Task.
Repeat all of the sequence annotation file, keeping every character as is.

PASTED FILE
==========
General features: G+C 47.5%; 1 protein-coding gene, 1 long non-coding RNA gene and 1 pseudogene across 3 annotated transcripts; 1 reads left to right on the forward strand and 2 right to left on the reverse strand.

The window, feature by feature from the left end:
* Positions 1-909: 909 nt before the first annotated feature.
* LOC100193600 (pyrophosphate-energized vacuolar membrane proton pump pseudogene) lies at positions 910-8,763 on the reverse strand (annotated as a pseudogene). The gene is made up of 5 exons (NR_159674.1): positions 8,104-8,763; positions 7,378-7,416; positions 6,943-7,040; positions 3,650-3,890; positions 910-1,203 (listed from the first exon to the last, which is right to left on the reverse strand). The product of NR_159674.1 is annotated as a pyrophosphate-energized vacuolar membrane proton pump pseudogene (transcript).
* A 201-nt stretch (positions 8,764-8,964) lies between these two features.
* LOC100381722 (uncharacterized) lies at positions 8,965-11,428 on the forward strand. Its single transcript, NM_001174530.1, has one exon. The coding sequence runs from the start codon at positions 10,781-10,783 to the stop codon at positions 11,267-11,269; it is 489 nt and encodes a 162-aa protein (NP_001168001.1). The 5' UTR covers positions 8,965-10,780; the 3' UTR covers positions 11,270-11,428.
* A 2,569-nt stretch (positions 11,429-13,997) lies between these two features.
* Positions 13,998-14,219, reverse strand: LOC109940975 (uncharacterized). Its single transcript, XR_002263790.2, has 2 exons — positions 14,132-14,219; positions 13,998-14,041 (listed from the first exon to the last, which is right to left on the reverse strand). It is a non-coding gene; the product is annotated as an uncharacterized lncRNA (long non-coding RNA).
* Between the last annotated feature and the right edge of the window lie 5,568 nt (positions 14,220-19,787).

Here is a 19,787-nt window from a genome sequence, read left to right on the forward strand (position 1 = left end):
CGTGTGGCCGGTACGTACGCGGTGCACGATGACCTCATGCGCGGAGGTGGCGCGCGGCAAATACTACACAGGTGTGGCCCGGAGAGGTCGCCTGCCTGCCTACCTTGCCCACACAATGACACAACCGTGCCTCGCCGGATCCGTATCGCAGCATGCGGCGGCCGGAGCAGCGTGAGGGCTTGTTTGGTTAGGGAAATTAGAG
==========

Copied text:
General features: G+C 47.5%; 1 protein-coding gene, 1 long non-coding RNA gene and 1 pseudogene across 3 annotated transcripts; 1 reads left to right on the forward strand and 2 right to left on the reverse strand.

The window, feature by feature from the left end:
* Positions 1-909: 909 nt before the first annotated feature.
* LOC100193600 (pyrophosphate-energized vacuolar membrane proton pump pseudogene) lies at positions 910-8,763 on the reverse strand (annotated as a pseudogene). The gene is made up of 5 exons (NR_159674.1): positions 8,104-8,763; positions 7,378-7,416; positions 6,943-7,040; positions 3,650-3,890; positions 910-1,203 (listed from the first exon to the last, which is right to left on the reverse strand). The product of NR_159674.1 is annotated as a pyrophosphate-energized vacuolar membrane proton pump pseudogene (transcript).
* A 201-nt stretch (positions 8,764-8,964) lies between these two features.
* LOC100381722 (uncharacterized) lies at positions 8,965-11,428 on the forward strand. Its single transcript, NM_001174530.1, has one exon. The coding sequence runs from the start codon at positions 10,781-10,783 to the stop codon at positions 11,267-11,269; it is 489 nt and encodes a 162-aa protein (NP_001168001.1). The 5' UTR covers positions 8,965-10,780; the 3' UTR covers positions 11,270-11,428.
* A 2,569-nt stretch (positions 11,429-13,997) lies between these two features.
* Positions 13,998-14,219, reverse strand: LOC109940975 (uncharacterized). Its single transcript, XR_002263790.2, has 2 exons — positions 14,132-14,219; positions 13,998-14,041 (listed from the first exon to the last, which is right to left on the reverse strand). It is a non-coding gene; the product is annotated as an uncharacterized lncRNA (long non-coding RNA).
* Between the last annotated feature and the right edge of the window lie 5,568 nt (positions 14,220-19,787).

Here is a 19,787-nt window from a genome sequence, read left to right on the forward strand (position 1 = left end):
CGTGTGGCCGGTACGTACGCGGTGCACGATGACCTCATGCGCGGAGGTGGCGCGCGGCAAATACTACACAGGTGTGGCCCGGAGAGGTCGCCTGCCTGCCTACCTTGCCCACACAATGACACAACCGTGCCTCGCCGGATCCGTATCGCAGCATGCGGCGGCCGGAGCAGCGTGAGGGCTTGTTTGGTTAGGGAAATTAGAG